WASHINGTON - Rarely does Congress find itself united on an issue, much less allied against the president. And yet on Tuesday night, amid a litany of domestic proposals that fall cleanly along party lines, US President Barack Obama will confront just that sort of bipartisanship against one of his policies: how to handle Iran.
Obama has been working the phones with members of the Senate for months now, calling privately on its leadership to pause work on a bill that would trigger new sanctions against the Islamic Republic should negotiations fail to reach a final-status agreement over its nuclear program.
That's because key members of the upper chamber— including Senate Foreign Relations Committee chairman Robert Menendez (D-NJ) and his Republican counterparts— insist on an insurance policy that will apply pressure on Iran throughout the diplomatic process. Sanctions legislation from Congress has led Iran to the negotiating table, they say; by that logic, more sanctions will only encourage the process along and force the Iranians to capitulate further.
In November, an initial deal between Iran and world powers gave the parties six months to negotiate a comprehensive agreement. In the meantime, Iran agreed to halt its enrichment of uranium to high grades while the Obama administration agreed not to impose any new nuclear-related sanctions.
Reaching a comprehensive accord will be a difficult task that even the president and his allies agree is unlikely to succeed. The president himself has put the chances of success at less than 50 percent. But the US must demonstrate a good-faith diplomatic effort to its allies, the White House argues; and new sanctions from Congress would directly undermine that strategy, and the language of the interim deal, leaving the president only with the option of military force.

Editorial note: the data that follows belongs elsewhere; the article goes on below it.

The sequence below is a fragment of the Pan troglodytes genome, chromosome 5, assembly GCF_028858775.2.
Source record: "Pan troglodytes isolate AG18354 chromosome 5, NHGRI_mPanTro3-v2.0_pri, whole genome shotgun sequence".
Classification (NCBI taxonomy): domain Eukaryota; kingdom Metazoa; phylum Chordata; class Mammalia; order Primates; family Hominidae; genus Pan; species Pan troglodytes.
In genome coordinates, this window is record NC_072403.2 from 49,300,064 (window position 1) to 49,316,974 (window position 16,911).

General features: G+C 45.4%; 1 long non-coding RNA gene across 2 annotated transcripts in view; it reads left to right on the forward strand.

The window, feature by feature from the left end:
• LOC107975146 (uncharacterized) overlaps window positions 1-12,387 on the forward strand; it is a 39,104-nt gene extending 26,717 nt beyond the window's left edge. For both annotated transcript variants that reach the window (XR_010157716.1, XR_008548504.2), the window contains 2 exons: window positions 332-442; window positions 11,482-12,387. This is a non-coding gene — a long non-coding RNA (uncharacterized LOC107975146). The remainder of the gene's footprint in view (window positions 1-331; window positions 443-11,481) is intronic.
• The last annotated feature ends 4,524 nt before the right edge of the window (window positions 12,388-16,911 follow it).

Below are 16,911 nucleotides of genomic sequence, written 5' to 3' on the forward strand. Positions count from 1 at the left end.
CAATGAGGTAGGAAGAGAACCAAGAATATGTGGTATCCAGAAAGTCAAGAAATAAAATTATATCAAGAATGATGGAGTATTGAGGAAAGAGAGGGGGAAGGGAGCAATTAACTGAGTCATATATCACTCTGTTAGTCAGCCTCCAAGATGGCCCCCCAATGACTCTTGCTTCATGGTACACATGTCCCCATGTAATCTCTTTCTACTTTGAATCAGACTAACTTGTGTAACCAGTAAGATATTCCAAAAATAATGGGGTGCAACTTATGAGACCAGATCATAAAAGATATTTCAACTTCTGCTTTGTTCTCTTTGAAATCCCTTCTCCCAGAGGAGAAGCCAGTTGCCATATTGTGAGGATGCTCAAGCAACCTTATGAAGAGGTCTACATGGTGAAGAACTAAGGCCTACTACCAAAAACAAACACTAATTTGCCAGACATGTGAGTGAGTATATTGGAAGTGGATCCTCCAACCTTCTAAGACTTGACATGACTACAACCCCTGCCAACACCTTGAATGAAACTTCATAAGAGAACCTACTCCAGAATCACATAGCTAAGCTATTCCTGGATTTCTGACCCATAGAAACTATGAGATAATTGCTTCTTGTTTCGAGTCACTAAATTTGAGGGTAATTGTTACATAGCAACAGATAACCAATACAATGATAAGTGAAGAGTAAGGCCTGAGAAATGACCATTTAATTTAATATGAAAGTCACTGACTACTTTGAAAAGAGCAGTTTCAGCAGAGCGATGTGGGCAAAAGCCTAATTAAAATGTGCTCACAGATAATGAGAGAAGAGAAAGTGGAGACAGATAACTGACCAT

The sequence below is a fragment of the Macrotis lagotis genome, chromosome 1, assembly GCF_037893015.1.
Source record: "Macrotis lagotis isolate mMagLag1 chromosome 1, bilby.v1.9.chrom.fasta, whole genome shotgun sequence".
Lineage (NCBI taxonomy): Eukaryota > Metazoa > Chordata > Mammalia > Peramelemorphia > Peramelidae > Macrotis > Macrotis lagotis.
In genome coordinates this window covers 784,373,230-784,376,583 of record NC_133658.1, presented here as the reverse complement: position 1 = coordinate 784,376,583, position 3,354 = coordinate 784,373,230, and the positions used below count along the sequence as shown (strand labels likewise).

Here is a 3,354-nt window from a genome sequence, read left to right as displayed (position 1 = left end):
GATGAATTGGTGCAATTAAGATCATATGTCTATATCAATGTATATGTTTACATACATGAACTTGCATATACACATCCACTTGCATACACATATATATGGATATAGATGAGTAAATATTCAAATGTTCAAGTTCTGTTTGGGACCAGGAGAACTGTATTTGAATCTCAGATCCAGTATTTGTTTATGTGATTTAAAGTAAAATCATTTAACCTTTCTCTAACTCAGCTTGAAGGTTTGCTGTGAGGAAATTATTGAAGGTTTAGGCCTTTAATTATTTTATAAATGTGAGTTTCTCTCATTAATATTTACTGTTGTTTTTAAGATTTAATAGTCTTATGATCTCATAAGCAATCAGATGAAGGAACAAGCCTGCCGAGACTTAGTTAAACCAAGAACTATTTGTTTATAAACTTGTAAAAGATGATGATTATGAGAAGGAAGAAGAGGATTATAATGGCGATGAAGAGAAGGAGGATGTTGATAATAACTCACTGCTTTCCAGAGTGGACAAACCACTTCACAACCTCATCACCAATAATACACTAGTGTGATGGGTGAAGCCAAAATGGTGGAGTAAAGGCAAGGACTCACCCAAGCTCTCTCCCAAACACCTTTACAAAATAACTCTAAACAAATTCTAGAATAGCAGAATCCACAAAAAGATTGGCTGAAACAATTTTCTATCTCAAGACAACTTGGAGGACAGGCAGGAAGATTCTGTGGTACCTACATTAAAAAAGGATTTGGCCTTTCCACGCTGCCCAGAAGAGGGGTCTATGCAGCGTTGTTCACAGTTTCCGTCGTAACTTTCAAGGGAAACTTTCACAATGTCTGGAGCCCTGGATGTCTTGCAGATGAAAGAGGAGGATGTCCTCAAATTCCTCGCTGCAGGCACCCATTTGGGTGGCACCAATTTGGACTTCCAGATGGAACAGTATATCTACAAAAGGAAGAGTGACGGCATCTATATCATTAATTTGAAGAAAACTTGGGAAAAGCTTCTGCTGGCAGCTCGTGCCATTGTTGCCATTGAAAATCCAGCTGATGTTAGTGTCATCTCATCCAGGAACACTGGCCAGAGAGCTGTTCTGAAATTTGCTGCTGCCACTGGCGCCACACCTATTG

The president will enter the House chamber on Tuesday night and face 59 senators who have publicly endorsed the 'trigger' bill, along with 400 representatives who, over the summer, passed even harsher sanctions legislation aimed at cutting Iran's remaining crude oil exports in half.
How Obama lays out his case against new legislation will be important to watch for several reasons. Most obviously, the president does not have an appetite for military conflict, and believes the public is on his side; and while the speech will be directed at Congress, the White House is well aware that this speech is his most significant policy platform of the year (members of Congress, as it turns out, are aware of that as well).
The president, therefore, might find it convenient to place on Congress the burden of such inevitable conflict should they pass a bill that undermines peace talks. While he'll certainly seek to reassure them— expect to hear him reiterate that 'no option is off the table' in handling the crisis — he may also try and threaten them with the specter of adverse consequences.
And yet Obama must also walk another fine line, away from redlines. Should he state, as the White House has implied, that the only option after the failure of diplomacy is war, then he obligates himself to conflict should talks fail in six months time.
That may be the lesson he learned from the Syrian chemical crisis in August: on matters of foreign policy, do not issue threats you are not prepared to uphold. In Tuesday's speech, read between the redlines: listen carefully for what the president is truly prepared to do.